Gentlemen, imagine for a moment that during your college days your charm was enhanced by a family fortune and a physique sculpted by crew and polo. And because you went to Yale, the bright lights of Broadway were just a train ride away. That would have been a lot of temptation to resist, and I doubt that you or I would have dealt with it any better than Cornelius Vanderbilt “Sonny” Whitney.
The vamp who snared the college boy was Evan Burrows Fontaine, a protege of dancer Ruth St. Denis who was taught several exotic dances, including the Dance Egyptienne, by St. Denis’ husband, choreographer Ted Shawn. In New York, she appeared in Ziegfeld’s Follies, and in the Ed Wynn Carnival as the Queen of the Nile, catching Sonny Whitney’s eye, with other body parts to follow.
Such was her appeal that she was photographed by Alfred Cheney Johnston, the photographer of young beauties in that era.
Between May of 1919 and October of 1920, Sonny was smitten, entangled, intimate and then, learning that Miss Fontaine was with child, gentleman enough to propose marriage.
The Whitney family lawyers, however, said, “Whoa,” had a sit-down with the young man and informed him that he needed to marry someone more suitable to his station. To Miss Fontaine, they offered $1,000 a month for life, provided she admit in writing that she was a prostitute. She declined the offer, named her newborn Cornelius Vanderbilt Whitney Jr., and in 1922 sued for $1,000,000 claiming breach of promise.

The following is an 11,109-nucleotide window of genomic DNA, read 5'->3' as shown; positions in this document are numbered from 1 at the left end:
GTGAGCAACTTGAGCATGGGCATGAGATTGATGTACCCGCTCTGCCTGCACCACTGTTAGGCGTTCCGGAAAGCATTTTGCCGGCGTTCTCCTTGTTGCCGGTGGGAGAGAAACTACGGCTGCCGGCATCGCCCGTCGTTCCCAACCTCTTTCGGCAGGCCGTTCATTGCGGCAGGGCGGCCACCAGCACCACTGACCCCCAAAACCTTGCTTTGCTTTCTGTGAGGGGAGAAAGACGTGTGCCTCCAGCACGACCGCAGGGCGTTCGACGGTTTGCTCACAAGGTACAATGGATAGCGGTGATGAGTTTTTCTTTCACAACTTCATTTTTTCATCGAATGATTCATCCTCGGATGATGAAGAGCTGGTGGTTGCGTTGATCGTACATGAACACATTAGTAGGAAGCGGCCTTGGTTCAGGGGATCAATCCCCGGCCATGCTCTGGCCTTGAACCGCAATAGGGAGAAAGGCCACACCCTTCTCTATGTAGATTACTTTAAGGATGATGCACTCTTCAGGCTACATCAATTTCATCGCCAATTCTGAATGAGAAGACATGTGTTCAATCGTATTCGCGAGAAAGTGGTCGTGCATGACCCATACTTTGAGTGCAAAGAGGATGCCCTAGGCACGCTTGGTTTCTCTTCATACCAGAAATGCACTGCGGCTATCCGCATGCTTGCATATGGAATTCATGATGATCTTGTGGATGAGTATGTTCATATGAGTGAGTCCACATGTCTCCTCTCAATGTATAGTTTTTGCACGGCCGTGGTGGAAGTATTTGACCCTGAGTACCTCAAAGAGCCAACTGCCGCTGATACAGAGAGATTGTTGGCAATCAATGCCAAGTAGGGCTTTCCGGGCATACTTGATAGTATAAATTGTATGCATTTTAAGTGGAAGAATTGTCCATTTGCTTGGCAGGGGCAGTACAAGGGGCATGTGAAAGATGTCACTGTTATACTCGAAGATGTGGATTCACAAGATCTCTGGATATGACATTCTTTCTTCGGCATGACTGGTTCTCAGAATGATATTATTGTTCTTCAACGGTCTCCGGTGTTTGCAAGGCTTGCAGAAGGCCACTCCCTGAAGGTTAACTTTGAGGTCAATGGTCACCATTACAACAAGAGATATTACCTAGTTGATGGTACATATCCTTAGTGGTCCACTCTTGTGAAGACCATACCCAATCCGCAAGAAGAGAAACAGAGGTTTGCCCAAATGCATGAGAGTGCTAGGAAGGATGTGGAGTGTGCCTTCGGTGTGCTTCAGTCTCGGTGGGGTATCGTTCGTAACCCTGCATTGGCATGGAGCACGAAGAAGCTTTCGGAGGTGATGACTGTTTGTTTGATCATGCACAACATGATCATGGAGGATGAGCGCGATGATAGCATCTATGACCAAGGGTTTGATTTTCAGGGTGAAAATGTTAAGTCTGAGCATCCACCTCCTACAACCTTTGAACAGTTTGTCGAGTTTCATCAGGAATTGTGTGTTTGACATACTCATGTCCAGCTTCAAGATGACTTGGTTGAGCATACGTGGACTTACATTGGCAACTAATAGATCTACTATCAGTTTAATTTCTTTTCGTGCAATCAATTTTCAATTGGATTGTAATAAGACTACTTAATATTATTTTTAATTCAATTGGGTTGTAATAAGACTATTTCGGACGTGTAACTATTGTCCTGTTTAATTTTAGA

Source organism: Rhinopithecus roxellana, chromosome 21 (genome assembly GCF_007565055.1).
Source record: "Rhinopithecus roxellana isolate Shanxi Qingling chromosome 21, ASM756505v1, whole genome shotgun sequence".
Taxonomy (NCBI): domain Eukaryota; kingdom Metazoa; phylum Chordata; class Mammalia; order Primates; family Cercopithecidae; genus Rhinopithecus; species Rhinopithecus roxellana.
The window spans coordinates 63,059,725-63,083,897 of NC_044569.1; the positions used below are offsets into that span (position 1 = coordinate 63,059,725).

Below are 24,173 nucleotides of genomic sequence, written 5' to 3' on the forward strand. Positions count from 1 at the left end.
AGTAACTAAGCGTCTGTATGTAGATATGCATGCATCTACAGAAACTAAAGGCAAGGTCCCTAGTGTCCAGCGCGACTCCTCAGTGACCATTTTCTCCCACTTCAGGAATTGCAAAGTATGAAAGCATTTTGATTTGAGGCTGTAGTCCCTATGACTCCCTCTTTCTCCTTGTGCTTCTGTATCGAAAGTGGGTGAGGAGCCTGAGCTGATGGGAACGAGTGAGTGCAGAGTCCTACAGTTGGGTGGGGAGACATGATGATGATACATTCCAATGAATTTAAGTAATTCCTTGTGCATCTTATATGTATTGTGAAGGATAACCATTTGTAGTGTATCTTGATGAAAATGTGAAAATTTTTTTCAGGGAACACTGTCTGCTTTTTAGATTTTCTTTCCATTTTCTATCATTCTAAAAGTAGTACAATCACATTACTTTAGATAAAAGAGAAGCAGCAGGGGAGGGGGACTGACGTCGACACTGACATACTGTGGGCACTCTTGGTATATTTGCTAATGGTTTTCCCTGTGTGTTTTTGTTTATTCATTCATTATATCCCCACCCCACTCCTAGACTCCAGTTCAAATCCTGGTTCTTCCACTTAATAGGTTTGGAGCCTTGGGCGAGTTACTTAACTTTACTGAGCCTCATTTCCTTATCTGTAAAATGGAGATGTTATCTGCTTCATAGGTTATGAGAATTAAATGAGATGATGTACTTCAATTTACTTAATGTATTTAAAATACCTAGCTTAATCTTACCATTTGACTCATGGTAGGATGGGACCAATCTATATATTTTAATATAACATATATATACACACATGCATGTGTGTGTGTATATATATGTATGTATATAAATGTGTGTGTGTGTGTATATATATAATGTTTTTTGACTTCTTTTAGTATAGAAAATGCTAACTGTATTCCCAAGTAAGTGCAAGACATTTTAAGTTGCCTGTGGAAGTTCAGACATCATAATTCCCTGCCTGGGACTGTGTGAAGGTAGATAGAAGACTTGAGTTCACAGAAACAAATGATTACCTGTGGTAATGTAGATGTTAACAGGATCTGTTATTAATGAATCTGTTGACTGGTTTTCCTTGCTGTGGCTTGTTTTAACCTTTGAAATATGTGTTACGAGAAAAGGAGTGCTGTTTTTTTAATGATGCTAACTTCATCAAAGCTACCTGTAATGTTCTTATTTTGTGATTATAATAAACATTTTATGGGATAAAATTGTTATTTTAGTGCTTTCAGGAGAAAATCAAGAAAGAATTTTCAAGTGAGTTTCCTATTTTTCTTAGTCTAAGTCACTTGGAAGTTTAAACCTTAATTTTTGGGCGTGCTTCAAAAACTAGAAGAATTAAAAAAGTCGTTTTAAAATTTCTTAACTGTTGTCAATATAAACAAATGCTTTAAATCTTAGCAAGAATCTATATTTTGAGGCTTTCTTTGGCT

In court, Whitney’s lawyers pointed out that she was married to another man at the time of her involvement with their client. She said that marriage had been annulled. Whitney’s lawyers responded that her testimony was false. The judge said there was no evidence she’d even had a baby. She lost the case and was arrested the next day for perjury, for fiddling the date of the annulment. The perjury charges were dismissed, but Miss Fontaine learned who she was dealing with. She never made any further headway in the courtroom, or in her career, which was effectively snuffed out.
She drifted into obscurity, while Sonny graduated from Yale in 1922, played polo (winning the U.S. Open on three occasions and eventually giving his name to the C.V. Whitney Cup, one of the most prestigious tournaments in polo today), founded Pan American Airways, turned his family’s fortune into ever greater fortunes, co-produced Gone with the Wind, and married and divorced a series of socially appropriate women while exhibiting what biographer Thomas Parrish described as “the true aristocrat’s disdain of fidelity.”
A long life of doing whatever he wanted, but one wonders if he ever paused, looked back, and sighed wistfully as he thought of Evan Burrows Fontaine.